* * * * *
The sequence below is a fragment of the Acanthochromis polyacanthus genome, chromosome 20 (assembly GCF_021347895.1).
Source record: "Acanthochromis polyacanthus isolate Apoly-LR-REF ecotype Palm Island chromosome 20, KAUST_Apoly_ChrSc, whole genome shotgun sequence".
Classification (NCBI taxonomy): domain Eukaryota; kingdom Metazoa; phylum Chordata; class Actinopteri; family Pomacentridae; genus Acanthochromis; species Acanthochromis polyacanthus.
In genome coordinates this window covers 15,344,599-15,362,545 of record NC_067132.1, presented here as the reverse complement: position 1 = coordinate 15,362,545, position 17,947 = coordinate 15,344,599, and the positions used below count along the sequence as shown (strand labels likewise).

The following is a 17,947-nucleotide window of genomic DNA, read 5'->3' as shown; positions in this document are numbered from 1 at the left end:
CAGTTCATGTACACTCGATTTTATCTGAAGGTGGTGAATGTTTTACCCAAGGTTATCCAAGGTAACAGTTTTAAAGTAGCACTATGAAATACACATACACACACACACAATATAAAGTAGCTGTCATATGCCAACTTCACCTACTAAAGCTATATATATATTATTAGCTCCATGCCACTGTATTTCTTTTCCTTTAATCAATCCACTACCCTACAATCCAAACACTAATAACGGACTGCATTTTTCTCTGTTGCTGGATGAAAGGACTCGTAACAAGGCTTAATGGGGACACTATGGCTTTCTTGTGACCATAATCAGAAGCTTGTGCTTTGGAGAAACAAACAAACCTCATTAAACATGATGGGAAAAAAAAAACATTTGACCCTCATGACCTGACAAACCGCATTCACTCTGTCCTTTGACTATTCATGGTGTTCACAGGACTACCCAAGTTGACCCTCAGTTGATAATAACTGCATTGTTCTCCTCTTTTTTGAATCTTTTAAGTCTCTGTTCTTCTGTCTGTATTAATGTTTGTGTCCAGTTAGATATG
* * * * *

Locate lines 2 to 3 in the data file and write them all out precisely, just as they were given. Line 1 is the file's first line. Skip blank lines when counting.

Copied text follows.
Source record: "Acanthochromis polyacanthus isolate Apoly-LR-REF ecotype Palm Island chromosome 20, KAUST_Apoly_ChrSc, whole genome shotgun sequence".
Classification (NCBI taxonomy): domain Eukaryota; kingdom Metazoa; phylum Chordata; class Actinopteri; family Pomacentridae; genus Acanthochromis; species Acanthochromis polyacanthus.